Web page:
C. No Other-crimes Evidence Error
Appellant further contends the trial court violated his due process rights in allowing the prosecution to introduce prejudicial other-crimes evidence. We disagree.
Defense counsel submitted an in limine motion seeking, among other points, to prevent prosecution witnesses from testifying to any hearsay. As an example, she noted that Elizabeth Padilla reports that Mr. Zook admitted killing his brother when he was a child, Michael Astin reportedly was told by Mr. Zook that he had killed three people. The court ruled that the statements would be admissible, presumably because they were party admissions and not inadmissible hearsay. However, the court reserved ruling on whether or not for [Evidence Code section] 352 they are going to come in.
Later, during the prosecutions case-in-chief, Elizabeth Padilla testified over defense counsels hearsay objection that appellant said that Dan was going to end up just like those other people. The crabs were going to be eating him also. On cross-examination Padilla explained that she understood appellant to insinuate that he murdered someone and they had gotten eaten by crabs and that was what was going to happen to Bloomfield.
Appellant is adamant that the trial court should have excluded the other-crimes evidence under Evidence Code sections 1101, subdivision (a) and 352. However, appellant also admits that the statement that crabs would end up eating Bloomfield had some relevancy to elucidate his state of mind at the time he shot Bloomfield.
Under Evidence Code section 1101, subdivision (b), admission of evidence that a person committed a crime is not prohibited when relevant to prove some fact (such as motive, opportunity, intent, preparation, plan, knowledge, identity, absence of mistake or accident . . .) other than his or her disposition to commit such an act. Here, intent to kill and premeditation were at issue. Appellants comment about being eaten by crabs was ambiguous and thus Padillas testimony helped clarify the statement and the statement as clarified was relevant to what appellant intended to do to Bloomfield. Thus there was no error in allowing the evidence.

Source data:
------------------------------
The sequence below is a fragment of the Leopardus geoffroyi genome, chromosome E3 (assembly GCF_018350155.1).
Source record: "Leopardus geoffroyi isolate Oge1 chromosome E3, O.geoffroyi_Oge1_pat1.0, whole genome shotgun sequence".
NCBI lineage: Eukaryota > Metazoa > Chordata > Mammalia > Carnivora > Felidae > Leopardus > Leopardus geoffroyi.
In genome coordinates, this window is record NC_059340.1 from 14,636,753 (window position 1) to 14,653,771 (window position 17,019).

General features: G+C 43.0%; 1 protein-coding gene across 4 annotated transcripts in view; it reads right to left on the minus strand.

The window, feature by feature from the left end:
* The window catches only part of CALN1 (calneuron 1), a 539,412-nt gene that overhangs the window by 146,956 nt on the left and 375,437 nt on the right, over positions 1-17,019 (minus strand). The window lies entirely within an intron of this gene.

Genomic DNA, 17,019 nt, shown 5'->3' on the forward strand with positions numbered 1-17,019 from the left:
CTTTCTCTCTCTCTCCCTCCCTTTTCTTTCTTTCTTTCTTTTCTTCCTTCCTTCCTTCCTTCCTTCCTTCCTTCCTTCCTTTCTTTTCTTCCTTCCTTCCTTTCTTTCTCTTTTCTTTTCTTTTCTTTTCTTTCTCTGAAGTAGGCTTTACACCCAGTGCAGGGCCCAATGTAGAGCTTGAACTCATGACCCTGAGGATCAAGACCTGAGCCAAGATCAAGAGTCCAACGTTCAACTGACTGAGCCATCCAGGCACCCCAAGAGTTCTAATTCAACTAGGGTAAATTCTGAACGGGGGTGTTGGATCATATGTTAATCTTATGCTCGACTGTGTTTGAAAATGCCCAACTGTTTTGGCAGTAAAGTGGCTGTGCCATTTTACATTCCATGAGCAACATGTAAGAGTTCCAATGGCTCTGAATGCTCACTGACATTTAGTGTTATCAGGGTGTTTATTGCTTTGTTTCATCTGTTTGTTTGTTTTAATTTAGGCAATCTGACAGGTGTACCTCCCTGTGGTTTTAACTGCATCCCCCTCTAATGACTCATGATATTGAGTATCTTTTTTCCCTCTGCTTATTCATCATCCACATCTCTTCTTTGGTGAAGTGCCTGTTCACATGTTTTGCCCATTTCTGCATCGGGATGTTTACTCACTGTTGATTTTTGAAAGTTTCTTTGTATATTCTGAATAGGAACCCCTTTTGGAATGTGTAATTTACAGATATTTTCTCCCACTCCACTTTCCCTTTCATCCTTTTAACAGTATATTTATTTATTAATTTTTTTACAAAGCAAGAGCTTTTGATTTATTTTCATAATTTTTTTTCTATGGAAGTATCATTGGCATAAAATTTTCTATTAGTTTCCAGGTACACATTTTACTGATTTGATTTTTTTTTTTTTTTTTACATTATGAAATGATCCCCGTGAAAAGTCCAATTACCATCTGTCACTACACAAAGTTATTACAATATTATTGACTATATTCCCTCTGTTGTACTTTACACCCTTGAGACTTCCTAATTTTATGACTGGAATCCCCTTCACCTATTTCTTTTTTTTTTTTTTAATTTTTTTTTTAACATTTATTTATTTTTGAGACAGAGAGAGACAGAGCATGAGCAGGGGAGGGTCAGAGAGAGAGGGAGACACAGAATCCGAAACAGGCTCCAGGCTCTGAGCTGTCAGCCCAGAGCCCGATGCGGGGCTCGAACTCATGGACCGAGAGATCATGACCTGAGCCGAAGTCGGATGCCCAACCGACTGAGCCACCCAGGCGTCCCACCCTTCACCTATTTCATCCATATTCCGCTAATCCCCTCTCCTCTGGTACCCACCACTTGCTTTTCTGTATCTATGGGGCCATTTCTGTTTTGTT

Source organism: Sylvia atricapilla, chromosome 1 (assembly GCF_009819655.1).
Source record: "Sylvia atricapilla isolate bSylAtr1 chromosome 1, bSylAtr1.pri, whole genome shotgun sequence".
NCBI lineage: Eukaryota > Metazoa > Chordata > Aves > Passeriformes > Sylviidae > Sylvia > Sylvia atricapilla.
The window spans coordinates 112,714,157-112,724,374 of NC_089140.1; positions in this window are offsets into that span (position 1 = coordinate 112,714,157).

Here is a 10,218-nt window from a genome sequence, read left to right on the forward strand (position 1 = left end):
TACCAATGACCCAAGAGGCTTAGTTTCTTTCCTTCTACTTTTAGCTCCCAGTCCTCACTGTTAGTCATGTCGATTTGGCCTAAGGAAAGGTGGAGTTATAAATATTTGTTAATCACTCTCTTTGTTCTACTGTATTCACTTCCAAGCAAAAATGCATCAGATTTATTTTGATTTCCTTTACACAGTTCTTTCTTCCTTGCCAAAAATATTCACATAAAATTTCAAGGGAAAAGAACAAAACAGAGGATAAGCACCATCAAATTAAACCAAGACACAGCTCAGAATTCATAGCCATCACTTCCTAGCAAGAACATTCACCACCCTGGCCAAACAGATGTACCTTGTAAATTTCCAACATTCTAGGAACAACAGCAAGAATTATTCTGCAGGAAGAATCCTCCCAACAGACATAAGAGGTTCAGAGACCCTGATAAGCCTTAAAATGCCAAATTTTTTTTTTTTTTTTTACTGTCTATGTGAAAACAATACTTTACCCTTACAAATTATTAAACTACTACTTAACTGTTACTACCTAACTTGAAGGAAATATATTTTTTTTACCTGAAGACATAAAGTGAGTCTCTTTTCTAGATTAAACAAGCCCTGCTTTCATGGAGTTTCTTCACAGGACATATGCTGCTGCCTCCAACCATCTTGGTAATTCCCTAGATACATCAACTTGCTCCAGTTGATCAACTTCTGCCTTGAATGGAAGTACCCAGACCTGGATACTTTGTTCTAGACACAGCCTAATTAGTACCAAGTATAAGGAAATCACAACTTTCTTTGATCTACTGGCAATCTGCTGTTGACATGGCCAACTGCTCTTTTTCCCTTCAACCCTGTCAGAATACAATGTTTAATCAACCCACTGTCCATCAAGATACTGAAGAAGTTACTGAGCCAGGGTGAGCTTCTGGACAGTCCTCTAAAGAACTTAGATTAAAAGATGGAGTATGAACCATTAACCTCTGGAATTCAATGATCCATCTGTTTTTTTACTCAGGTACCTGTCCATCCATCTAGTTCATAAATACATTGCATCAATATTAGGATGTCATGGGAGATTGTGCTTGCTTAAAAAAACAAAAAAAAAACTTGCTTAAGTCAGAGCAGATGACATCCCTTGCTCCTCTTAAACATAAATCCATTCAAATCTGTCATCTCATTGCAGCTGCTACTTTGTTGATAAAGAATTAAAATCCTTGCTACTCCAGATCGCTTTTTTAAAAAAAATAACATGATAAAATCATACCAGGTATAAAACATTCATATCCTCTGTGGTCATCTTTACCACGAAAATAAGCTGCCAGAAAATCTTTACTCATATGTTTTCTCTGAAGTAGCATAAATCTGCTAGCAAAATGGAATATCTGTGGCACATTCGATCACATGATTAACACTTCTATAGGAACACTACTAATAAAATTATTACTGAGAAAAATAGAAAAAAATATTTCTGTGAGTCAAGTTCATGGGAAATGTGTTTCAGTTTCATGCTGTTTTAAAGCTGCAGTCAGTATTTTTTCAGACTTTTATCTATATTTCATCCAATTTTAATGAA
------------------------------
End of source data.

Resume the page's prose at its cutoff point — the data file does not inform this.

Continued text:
Nor did the court abuse its discretion in failing to exclude the testimony under Evidence Code section 352, in effect determining that the probative value of Padillas testimony substantially outweighed the probability of prejudice to appellant. Her testimony was highly probative of intent and premeditation. On the other hand, the evidence concerning appellants uncharged acts was no stronger or inflammatory than the testimony concerning the charged offense. (See People v. Ewoldt (1994) 7Â Cal.4th 380, 405.) Further, Padillas testimony was brief, and the only evidence concerning uncharged acts. In contrast, the evidence supporting appellants conviction of first degree murder was detailed, abundant and overwhelming. Upon review of this record we find no abuse of discretion.
D. No Error in Refusing CALCRIM No. 336
Appellant additionally complains that his due process rights were violated because the trial court refused to instruct the jury pursuant to CALCRIM No. 336 with respect to the testimony of Anthony Padilla. This instruction, which is patterned after Penal Code section 1127a, provides in part: The testimony of an in-custody informant should be viewed with caution and close scrutiny. In evaluating such testimony, you should consider the extent to which it may have been influenced by the receipt of, or expectation of, any benefits from the party calling that witness. This does not mean that you may arbitrarily disregard such testimony, but you should give it the weight to which you find it to be entitled in the light of all the evidence in the case. (CALCRIM No. 336 (2007-2008 ed.) p. 120.)